8. esquire.

    esquire. Senior member

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    What??.. I just read this, and this doesn't pass the smell test. So, he's saying that even with white flight from the city, that housing prices didn't drop? Or, that the prices in NYC in the 70s didn't drop when the whole city verged on bankruptcy or that the prices in Detroit weren't affected by the trobules of the american autobile industry??
     
  9. Concordia

    Concordia Senior member Dubiously Honored

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    As recently as the early 90s, housing prices dropped in the Boston-New York corridor. And they didn't have to drop a lot to spread a lot of pain.
     
  10. linux_pro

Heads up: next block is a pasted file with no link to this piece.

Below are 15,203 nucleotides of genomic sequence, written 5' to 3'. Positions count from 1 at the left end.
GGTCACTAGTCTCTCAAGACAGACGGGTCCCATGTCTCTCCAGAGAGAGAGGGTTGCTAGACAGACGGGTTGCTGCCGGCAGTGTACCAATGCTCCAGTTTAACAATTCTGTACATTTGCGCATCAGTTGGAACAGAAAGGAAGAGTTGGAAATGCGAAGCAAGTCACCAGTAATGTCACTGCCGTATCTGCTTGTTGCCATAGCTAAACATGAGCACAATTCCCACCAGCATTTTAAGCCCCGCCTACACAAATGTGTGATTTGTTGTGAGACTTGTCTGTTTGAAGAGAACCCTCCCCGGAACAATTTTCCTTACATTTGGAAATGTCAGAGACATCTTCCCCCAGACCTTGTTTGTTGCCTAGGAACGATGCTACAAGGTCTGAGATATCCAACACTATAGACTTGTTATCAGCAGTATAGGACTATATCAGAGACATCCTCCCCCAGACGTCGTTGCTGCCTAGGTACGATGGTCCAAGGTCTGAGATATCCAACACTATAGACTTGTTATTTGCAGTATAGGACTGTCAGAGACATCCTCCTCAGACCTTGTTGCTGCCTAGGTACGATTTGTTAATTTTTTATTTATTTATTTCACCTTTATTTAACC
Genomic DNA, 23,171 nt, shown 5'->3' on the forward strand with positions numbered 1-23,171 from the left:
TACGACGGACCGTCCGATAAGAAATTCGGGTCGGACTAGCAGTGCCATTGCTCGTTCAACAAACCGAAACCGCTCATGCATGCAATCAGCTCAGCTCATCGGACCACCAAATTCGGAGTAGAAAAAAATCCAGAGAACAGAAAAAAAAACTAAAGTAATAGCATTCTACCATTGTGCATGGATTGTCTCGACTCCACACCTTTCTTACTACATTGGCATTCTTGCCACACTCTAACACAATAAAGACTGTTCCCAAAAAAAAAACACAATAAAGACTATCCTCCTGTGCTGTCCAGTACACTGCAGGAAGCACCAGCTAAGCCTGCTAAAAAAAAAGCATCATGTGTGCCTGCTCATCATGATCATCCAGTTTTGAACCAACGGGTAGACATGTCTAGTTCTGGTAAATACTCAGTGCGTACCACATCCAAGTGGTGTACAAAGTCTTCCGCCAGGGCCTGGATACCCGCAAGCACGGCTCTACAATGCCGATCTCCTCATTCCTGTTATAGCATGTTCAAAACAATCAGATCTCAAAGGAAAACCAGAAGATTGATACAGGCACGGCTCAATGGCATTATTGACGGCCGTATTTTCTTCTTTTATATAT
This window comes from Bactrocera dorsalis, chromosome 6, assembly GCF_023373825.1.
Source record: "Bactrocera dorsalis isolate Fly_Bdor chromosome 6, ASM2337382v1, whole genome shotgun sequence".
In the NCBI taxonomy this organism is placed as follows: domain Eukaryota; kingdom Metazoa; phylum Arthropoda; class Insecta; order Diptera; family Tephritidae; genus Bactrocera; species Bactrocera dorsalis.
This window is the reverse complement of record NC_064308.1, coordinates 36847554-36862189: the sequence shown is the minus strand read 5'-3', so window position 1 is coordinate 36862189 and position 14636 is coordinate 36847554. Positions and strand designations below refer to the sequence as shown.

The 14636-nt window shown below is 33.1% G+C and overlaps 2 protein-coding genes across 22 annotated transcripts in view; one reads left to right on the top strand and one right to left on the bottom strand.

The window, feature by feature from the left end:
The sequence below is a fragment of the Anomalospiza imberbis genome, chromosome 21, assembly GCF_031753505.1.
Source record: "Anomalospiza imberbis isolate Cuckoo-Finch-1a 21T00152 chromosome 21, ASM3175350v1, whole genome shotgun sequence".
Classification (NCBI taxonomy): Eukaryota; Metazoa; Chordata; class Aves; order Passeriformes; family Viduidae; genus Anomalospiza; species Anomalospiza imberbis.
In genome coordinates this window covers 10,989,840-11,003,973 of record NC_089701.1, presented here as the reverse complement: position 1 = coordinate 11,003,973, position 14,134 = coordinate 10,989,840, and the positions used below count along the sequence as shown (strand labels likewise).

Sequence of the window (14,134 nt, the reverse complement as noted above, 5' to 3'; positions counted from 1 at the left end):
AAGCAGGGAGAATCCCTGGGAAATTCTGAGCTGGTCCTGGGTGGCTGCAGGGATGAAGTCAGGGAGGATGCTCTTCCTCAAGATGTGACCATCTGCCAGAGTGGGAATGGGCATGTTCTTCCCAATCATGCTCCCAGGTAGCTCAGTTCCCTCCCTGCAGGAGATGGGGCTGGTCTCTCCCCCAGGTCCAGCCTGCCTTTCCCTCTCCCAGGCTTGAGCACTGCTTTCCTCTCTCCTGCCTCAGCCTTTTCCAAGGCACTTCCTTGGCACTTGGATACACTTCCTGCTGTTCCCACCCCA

linux_pro Senior member

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    esquire -

    The point he was making with us was more along the lines that over a period of time, urban housing markets will always increase in value.

    My father picked up his condo in the Upper Westside sometime in the mid-to-late 70's, I believe. It probably would have been around 76-78 because I vaguely remember us first moving in there. Anyway, he bought at around $250k, I think. The value of the unit now is obviously quite higher than that, probably closer to $1m - $1.25m. He was friends with the developers involved in that project so he may have gotten a better deal than average, but still, the overall point remains valid that the value of the property has increased.